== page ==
ALAN TUDGE: Last night, the Senate passed the Welfare Debit Card trial legislation.
It was passed with seven of the eight crossbenchers as well as the Labor Party. I’d like to thank those Senators for their support and in particular the Labor Party for making this a bipartisan initiative.
This will be a watershed moment in the way we deliver welfare. The legislation enables us to deliver a relatively simple concept. That is, instead of placing all welfare dollars into an individual’s cash account, we will deliver 20 per cent into a cash account and a further eighty per cent into an account which is only accessible via a VISA debit card.
This VISA debit card is an ordinary VISA debit card in every sense of the word. It will be able to be used anywhere to purchase anything, but simply will not work at the bottle shop or the gambling houses and you won’t be able to get cash from it.
It will be one of the most innovative cards on the market because not only will it have those restrictions, but it will also be connected to your mobile phone so that when you make a purchase, you will get a text message informing you of that purchase and informing you of your account balance.
You will also get a text message informing you when you have had payments placed or when your account balance is below a certain level. In this way, we hope that feature will help people manage their welfare payments across the fortnightly cycle.
As you know, the welfare card is just one feature of our trial. The second feature is a significant support package to help people reduce if not eliminate their dependence on alcohol, drugs and gambling.
We’ve already announced that support package for the Ceduna region and it represents a full-scale assault against alcoholism in that community.
We’ve been designing this trial every step of the way with the local community leaders in Ceduna. They have been a partner with us in designing this trial.
We believe that the combination of this card in concert with the support package could have a very significant impact on the welfare fuelled alcohol, drug and gambling abuse in that community.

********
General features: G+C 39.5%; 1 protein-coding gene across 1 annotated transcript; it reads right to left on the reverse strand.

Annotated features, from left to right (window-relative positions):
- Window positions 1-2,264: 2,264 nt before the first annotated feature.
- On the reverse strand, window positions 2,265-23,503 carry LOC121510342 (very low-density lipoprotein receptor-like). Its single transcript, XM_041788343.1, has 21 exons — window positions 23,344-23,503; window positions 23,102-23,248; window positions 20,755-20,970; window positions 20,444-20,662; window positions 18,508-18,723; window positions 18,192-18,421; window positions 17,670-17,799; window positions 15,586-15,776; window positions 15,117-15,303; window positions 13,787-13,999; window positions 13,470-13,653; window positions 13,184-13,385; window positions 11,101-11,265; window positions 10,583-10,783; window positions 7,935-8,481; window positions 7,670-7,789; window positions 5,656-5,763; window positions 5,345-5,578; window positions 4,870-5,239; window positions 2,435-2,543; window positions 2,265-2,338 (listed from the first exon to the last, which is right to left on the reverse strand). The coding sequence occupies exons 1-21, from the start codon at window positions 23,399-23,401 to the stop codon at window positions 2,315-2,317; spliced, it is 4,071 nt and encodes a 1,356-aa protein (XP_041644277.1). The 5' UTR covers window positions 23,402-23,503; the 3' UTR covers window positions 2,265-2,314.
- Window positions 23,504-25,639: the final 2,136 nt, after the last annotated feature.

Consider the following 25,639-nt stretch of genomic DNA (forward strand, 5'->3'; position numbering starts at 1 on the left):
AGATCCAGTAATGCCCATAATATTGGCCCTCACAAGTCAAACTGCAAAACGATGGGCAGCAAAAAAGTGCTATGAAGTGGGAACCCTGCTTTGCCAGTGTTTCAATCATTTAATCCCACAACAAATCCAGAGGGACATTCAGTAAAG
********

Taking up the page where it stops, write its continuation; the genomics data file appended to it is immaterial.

JOURNALIST: How broadly would this roll out if it was successful [inaudible]?
ALAN TUDGE: We’ve just passed the legislation and that legislation enables us to trial it in up to three communities. We’ll trial it, we’ll assess it, we’ll evaluate it and then make decisions from there.
JOURNALIST: The Greens have suggested it is a bit premature to pass this through parliament as you haven’t quite worked out the logistics of exactly how the card would function. Is that a reasonable criticism?
ALAN TUDGE: As you know, we have been discussing this for over 12 months now. It was a recommendation of Andrew Forrest in his report. We announced in March that we wanted to trial the concept.
The legislation has been on the table now for 2 months. There has been a Senate inquiry.
There has been ongoing discussion with each of the crossbenchers and the Labor Party for several months now.
We have released a great deal of detail as to exactly how this card will work at every step of the way. Even just last Sunday, I presented and made public a 26 page response to some of the issues which the Labor Party had.
It has been a very thorough process. Of course there is more work to do between now and early next year when we initiate the trial, but I think we’ve been very transparent to date.
JOURNALIST: [inaudible] community itself? Are they accepting of this? Have they raised any concerns?
ALAN TUDGE: We’ve had very deep consultations with the community of Ceduna. In fact, I would say it has been more than consultations; it has been a co-design process with those community leaders.
There are five communities in the Ceduna region. At each of those five communities, the representative board has passed a resolution supporting the introduction of this trial. The Ceduna Municipal Council has also passed a resolution supporting this trial.
I think you would struggle to find any other significant social reforms which have had so much consultation and so much buy-in before the introduction of it.
JOURNALIST: Do you agree with the Treasurer that Westpac is gauging home loan customers by increasing interest rates?
ALAN TUDGE: The Treasurer has made comments in relation to this. Obviously Westpac’s decision to raise interest rates is a commercial decision. They are responding to the regulations of APRA.
We do believe though, as the Treasurer has said, that they are increasing their rates in excess of what the cost of those APRA measures will be.
JOURNALIST: Do you expect other banks to follow suit and will that continue?
ALAN TUDGE: I’ll leave those comments to the Treasurer.
JOURNALIST: Just on terrorism, there are reports of a 12 year old boy being monitored by security agencies. Is it concerning that someone of that age is being monitored for suspicion of terrorism activities?
ALAN TUDGE: I think it is deeply concerning that effectively teenagers and young people are being radicalised in this country. That’s the greatest concern.
As you know, we are absolutely determined to keep Australians safe. We’ve unfortunately had a number of terror incidents in this country and the most recent one committed by a 15 year old boy.
We’re doing everything we possibly can to keep the community safe and to reduce radicalisation of young people.
JOURNALIST: What do you hope comes out of this summit today?
ALAN TUDGE: This is another summit which continues our efforts to build on the successful work which we have already put in place. This will be another step on the way to keeping our community safe.